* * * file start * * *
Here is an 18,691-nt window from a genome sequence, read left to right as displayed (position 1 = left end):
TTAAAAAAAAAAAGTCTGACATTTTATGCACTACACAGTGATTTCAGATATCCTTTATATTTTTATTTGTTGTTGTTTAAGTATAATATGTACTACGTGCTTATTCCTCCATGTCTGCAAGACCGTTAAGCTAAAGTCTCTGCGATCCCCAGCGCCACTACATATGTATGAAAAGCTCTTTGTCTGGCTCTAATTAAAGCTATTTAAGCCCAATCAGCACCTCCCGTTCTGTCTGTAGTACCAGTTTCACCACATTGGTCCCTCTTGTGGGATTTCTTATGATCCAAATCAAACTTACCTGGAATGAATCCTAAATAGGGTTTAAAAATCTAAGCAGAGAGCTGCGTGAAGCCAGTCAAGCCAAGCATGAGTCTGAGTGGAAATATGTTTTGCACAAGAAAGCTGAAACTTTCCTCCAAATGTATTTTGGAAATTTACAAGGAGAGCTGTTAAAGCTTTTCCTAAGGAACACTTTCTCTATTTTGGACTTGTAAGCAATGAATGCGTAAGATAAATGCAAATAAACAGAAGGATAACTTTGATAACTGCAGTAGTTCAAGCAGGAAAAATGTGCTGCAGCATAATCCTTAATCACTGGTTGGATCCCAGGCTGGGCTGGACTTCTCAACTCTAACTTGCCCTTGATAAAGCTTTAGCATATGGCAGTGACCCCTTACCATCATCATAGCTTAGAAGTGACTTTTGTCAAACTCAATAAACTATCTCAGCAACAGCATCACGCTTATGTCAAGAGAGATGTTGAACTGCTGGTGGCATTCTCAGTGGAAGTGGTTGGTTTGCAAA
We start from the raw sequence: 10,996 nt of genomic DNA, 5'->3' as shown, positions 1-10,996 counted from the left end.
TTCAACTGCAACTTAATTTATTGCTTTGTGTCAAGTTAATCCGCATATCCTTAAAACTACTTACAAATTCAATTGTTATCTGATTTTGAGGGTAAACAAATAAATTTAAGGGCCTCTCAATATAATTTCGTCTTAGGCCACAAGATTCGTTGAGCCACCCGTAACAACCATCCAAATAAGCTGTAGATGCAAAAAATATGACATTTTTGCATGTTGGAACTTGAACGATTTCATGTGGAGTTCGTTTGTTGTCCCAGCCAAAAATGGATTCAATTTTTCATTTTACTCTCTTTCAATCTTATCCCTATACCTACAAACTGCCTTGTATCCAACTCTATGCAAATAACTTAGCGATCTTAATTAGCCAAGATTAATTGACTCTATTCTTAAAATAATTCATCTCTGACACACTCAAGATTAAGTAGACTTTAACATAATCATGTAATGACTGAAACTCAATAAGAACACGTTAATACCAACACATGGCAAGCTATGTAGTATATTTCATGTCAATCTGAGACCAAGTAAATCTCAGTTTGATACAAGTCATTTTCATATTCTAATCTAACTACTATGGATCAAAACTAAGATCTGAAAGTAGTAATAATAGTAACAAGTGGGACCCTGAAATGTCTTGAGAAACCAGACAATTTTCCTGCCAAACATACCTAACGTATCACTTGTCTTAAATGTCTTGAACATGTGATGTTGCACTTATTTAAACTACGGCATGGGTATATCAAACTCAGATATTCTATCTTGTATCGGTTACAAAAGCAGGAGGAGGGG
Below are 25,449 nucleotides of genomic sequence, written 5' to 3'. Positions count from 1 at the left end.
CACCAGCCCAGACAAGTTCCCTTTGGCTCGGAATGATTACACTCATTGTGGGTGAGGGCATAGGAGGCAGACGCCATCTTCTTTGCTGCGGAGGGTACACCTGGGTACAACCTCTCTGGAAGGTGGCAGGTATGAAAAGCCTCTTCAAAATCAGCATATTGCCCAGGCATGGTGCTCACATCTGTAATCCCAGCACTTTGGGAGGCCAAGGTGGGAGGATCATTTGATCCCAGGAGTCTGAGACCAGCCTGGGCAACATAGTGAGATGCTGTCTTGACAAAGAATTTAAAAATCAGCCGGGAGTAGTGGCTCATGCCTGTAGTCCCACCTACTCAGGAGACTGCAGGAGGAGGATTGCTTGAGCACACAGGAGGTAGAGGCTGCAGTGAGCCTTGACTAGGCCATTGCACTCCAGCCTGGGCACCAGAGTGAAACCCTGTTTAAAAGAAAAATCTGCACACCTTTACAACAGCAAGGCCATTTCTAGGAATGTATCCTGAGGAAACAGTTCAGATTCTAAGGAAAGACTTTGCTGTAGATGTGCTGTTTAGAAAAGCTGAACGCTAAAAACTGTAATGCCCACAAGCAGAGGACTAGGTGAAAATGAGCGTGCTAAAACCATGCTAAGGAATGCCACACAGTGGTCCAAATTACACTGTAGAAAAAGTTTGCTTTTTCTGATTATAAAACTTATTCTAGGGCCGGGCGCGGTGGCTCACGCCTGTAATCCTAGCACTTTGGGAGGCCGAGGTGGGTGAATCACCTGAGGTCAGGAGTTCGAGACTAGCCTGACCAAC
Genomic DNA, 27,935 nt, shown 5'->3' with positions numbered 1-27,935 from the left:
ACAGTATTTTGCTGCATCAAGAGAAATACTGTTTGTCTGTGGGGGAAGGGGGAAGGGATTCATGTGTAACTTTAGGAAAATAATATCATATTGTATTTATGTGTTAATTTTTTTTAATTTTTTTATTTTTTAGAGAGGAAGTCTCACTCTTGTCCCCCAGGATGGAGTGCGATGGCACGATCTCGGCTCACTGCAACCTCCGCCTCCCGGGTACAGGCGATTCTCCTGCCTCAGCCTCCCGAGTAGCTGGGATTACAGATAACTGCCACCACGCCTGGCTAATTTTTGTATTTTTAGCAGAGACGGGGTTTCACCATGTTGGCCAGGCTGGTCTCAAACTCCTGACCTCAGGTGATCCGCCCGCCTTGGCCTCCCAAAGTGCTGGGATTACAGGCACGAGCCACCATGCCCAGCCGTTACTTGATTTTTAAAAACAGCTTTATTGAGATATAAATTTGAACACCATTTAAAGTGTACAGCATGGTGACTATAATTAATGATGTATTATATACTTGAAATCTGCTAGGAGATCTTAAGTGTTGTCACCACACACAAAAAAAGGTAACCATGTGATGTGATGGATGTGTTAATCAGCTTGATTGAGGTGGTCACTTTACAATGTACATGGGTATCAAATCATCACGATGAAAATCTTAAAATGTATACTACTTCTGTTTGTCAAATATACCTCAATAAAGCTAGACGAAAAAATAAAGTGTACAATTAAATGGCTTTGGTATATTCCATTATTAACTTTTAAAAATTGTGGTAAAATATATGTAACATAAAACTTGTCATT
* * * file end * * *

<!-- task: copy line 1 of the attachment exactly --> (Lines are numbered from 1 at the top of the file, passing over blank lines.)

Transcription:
Here is an 18,691-nt window from a genome sequence, read left to right as displayed (position 1 = left end):